This article was taken from our archives. It first appeared in the January 1953 issue of The Bermudian. It appears here exactly as it did originally. 

During the last five years Bermudians have become almost as interested in the tree known, popularly, as the Whistling or Australian Pine, as they are in the native cedar tree. The reason for this is, that the Whistling Pine finds Bermuda a very desirable place to abide and grows with extreme rapidity. It is, therefore, doing its best to fill the gaps in the landscape caused by the death of the native Juniper.

The botanical name of this subject is Carnarina equisitifolia. As already suggested by its common name it is a native of Australia, where it is known as “Iron Wood.” But like the Scotsman it has strayed far from its home and has settled down and adapted itself to the prevailing conditions of most tropical and sub-tropical countries. It is a very graceful tree having green, slender, and more or less drooping branches. The tree is practically leafless, the apparent foliage being the slender green branches.

Young trees are especially attractive; the fresh green shade of the twigs is a very pleasing relief from the dull grey hue of the dead cedar trees. Ultimately the tree will reach a height of 60 to 70 feet. The early plantings of these trees, many of which are now large specimens, are very conspicuous and graceful, standing as they do against the sky line. Trees forty or fifty years of age will have a trunk of about eighteen inches or slightly more in diameter. Occasionally large trees are uprooted during severe wind storms. For this reason the whistling pine should not be planted close to dwelling houses or other buildings, if they are to be allowed to reach their full development.

Fortunately this tree is a very adaptable subject and may be kept to practically any size by judicious pruning. If it is desired to keep the tree at any particular height it may be pruned accordingly. It will also make excellent formal hedges. In this case young planes may be planted at eighteen to twenty-four inches apart. When they reach the desired height of the hedge, four or five feet, the growing tips are cut off at that height. By clipping the plants regularly with hedge shears an exceptionally fine hedge will be the result, fully clothed with foliage from the top down to the ground.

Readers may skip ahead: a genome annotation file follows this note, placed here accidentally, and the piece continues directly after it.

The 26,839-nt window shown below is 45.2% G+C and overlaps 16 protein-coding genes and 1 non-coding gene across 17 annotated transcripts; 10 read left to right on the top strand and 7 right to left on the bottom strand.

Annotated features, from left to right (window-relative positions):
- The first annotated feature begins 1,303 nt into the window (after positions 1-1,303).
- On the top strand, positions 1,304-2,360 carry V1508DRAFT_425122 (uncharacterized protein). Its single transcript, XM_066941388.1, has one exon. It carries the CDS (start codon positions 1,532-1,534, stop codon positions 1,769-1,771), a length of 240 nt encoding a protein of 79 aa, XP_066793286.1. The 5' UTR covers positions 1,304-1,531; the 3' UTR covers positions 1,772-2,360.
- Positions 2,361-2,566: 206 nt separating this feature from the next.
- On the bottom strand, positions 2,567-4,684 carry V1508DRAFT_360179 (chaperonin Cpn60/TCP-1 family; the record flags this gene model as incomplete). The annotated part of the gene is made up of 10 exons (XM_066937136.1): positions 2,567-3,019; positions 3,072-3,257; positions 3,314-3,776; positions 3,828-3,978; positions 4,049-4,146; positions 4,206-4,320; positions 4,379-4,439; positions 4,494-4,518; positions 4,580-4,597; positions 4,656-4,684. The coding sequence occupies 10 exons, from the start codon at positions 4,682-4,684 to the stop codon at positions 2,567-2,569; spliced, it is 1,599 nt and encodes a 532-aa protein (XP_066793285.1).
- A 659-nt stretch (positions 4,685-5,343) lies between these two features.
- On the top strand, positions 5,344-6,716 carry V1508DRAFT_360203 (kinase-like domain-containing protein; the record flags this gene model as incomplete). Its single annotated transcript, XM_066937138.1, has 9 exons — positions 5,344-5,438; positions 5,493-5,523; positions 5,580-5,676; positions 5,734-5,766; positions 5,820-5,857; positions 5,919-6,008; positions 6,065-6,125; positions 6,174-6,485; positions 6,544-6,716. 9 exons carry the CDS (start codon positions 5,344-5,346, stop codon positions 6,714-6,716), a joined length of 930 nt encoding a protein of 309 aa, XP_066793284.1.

Excellent wind breaks may be grown by planting the Whistling Pine about six feet apart since it will withstand considerable wind and salt spray. In many places in Florida and the West Indies the Whistling Pine may be seen thriving by the sea shore within a few feet of the high tide level. For ornamental purposes this tree is most effective when planted in groups of five to seven trees. Examples of this type of planting will be seen here in the grounds of the Sessions House and again in Bernard Park. The rate of growth of this subject is of interest. Trees at the Agricultural Station which were only fourteen inches high when planted in Sep­tember 1949 are now about twenty feet high.

It is rather surprising to find that few voluntary seedlings come up around the old trees, when one considers the abun­dance of seed which is produced by each tree annually. The seed pods resemble small pine cones, rather rough to the touch. In fact the surface of the cones when examined closely, is really a series of protrusions. When the seeds are ripe these protrusions on the surface of the cone open and very thin paper-like seeds fall out. In order to collect the seed of the Whistling Pine the cones must be gathered before they commence to turn brown or before the cone actually opens. By leaving these cones in a box for a few days the cones dehisce and the seeds will fall to the bottom of the box. The seed of this subject germinates in about two to three weeks when sown under ideal conditions.